A major U.S. shale producer filed for bankruptcy Wednesday, the largest casualty yet of a global oil price crash.
It is unlikely the insolvency will set off a domino effect into the closely integrated Canadian sector, but it has put the northern patch on notice to tighten operations and finances as much as possible, analysts say.
Whiting Petroleum Corp., once the largest oil producer in North Dakota’s Bakken region, has filed for bankruptcy amid the coronavirus pandemic and an oil price war between Russia and Saudi Arabia that is hammering the price of crude. The downturn has forced oil and gas producers across North America to restructure their debt.
Whiting has seen its market capitalization shrink to US$61.5-million from as much as US$15-billion at its peak in 2011, when investors were first discovering the burgeoning shale sector.
But Canadian producers have some advantages that could protect them from the same fate.
Canadian banks are more hesitant to push companies into receivership than those in the United States, said Calgary-based analyst Jeremy McCrea of Raymond James. Instead, he said, they’re more likely to “kick the can down the road" to avoid swamping the markets with assets.
In addition, corporate balance sheets in the U.S. energy industry tend to be heavier on debt, making them more vulnerable to the current crisis than Canadian companies on average, said Robert Fitzmartyn, analyst at Stifel FirstEnergy.
“On par, they are just using more financial leverage than we do,” Mr. Fitzmartyn said.
Still, Whiting’s move is a signal for the Canadian sector to tread carefully.
“The banks up here will not give you the green light to continue with uneconomic practices, so you still need to be very prudent – shut down your rigs and not pursue foolish spending. If you do that, banks will likely have more flexibility to work with you,” Mr. McCrea said.
"At the same time, it’s a reminder that some [energy companies] will go bankrupt."
The federal government is preparing a multibillion-dollar aid package for the industry, in large part to allow companies to maintain access to credit as their cash flow dwindles because of the oil-price crash. Finance Minister Bill Morneau has said this will include providing guarantees for banks that lend to the sector.
The Globe and Mail reported Tuesday that government officials working on the rescue measures say final announcements are not expected this week.
A record fall in fuel demand – with cars, trucks and aircraft parked because of the COVID-19 contagion – has led to a massive buildup in crude oil stockpiles as refineries cut runs.
U.S. crude stocks rose 13.8 million barrels last week to 469.2 million barrels, a four-year high, according to the Energy Information Administration. At the same time, Saudi Arabia’s crude supply rose on Wednesday to a record of more than 12 million barrels a day, industry sources told Reuters, despite U.S. pressure on the kingdom to stop flooding the market.
Analysts have predicted that gasoline demand will keep falling this month – possibly as much as 30 per cent – as restrictions on movement remain in place around the world. This is raising concern that oil storage facilities from Cushing Okla., to Hardisty, Alta., could be filled to their limits.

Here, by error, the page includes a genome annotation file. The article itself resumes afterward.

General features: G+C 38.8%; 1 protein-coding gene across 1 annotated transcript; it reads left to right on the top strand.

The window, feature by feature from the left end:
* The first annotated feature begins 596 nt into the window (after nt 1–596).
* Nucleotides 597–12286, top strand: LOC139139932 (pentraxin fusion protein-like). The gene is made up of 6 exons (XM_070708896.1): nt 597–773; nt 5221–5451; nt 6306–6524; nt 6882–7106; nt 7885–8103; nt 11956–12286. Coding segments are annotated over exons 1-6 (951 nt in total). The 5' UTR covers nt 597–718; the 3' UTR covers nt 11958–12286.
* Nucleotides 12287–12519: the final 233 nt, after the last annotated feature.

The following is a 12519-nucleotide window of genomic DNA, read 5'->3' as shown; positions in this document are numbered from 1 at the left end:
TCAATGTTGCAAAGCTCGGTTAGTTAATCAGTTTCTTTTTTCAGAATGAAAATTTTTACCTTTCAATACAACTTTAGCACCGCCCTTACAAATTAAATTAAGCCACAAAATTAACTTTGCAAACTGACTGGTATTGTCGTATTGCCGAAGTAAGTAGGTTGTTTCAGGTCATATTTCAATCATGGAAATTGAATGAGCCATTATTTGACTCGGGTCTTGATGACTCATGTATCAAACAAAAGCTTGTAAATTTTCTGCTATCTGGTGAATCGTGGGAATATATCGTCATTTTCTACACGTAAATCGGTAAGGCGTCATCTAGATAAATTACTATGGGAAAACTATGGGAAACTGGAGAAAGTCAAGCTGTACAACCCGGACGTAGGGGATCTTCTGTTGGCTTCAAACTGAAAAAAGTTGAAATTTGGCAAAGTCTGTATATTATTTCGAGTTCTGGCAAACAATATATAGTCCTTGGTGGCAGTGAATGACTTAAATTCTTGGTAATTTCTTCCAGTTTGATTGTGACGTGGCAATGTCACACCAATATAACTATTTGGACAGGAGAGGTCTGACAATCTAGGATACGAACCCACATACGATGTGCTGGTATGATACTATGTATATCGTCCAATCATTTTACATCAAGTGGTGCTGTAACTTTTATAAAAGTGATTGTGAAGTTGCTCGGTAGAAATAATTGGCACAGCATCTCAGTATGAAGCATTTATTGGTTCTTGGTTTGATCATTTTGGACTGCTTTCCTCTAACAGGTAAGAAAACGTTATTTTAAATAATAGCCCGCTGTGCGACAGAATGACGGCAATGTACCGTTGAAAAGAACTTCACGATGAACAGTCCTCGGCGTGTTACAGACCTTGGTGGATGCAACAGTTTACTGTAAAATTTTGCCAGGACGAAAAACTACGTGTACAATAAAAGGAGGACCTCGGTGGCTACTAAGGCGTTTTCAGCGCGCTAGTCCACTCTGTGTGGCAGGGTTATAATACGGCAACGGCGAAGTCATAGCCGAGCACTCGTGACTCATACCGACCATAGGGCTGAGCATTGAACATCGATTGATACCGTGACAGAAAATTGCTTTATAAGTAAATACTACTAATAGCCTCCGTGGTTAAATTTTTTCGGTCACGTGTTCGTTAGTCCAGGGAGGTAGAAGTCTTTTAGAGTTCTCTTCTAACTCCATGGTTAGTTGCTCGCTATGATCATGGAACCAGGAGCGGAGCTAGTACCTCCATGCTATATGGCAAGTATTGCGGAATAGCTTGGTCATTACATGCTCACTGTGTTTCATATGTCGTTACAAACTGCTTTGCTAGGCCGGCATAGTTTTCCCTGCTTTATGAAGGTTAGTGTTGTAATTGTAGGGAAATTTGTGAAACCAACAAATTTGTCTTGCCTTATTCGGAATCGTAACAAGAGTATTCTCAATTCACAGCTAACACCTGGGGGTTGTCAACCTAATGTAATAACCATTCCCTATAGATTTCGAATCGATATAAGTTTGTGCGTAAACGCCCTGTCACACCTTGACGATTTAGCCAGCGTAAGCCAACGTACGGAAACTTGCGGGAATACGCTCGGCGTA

That would necessitate more of the continent’s production being slowed or shut down. Indeed, two major U.S. shale oil producers, Pioneer Natural Resources Co. and Parsley Energy Inc., wrote to the Texas energy regulator this week, asking it to hold a hearing to consider curtailing production in the state.
In Alberta, which also faces the prospect of storage tanks filled to capacity, Premier Jason Kenney has ruled out deeper mandated curbs on oil production, saying individual corporations will decide whether to reduce output.
North American producers have already started dialling back production.
Suncor Energy Inc. said last week that it dropped output at its Fort Hills oil sands project by a third. Don Lindsay, chief executive of Fort Hills partner Teck Resources Ltd., said on Wednesday that the partners may eventually decide to shut the operations down, but had made no decisions.
“The partners continue to further analyze capital and operating cost reduction opportunities. And as you might imagine, Teck, certainly, we’re certainly looking at the potential shutdown of the operation,” Mr. Lindsay said during an investor presentation. “However, more work needs to be done, and we will update you as where it progresses.” For its part, Suncor, which operates the project, said the partners had not discussed a shutdown, and such a move would require unanimous approval.
Husky Energy Inc., too, has started shutting down production that is loss-making at current price, and BP PLC announced Wednesday it would also lower output from its shale business and cut investment by $1-billion.
U.S. President Donald Trump said on Tuesday he would join Saudi Arabia and Russia, if need be, for talks about the fall in oil prices, which at current levels would squeeze out higher-cost production, particularly U.S. shale output, which had surged in recent years.
U.S. lawmakers have taken a tough approach – raising the prospect of legislative action if Riyadh does not reduce oil output voluntarily.
Mr. Kenney, too, has voiced his support for an investigation into what he calls “predatory dumping” of oil onto the North American market, and last week proposed joint oil strategy with the United States to try to save the industry. On Tuesday he announced Alberta will inject US$1.1-billion into TC Energy Corp.'s contentious Canada-U.S. oil pipeline as a way to kick-start construction.
With reports from Reuters
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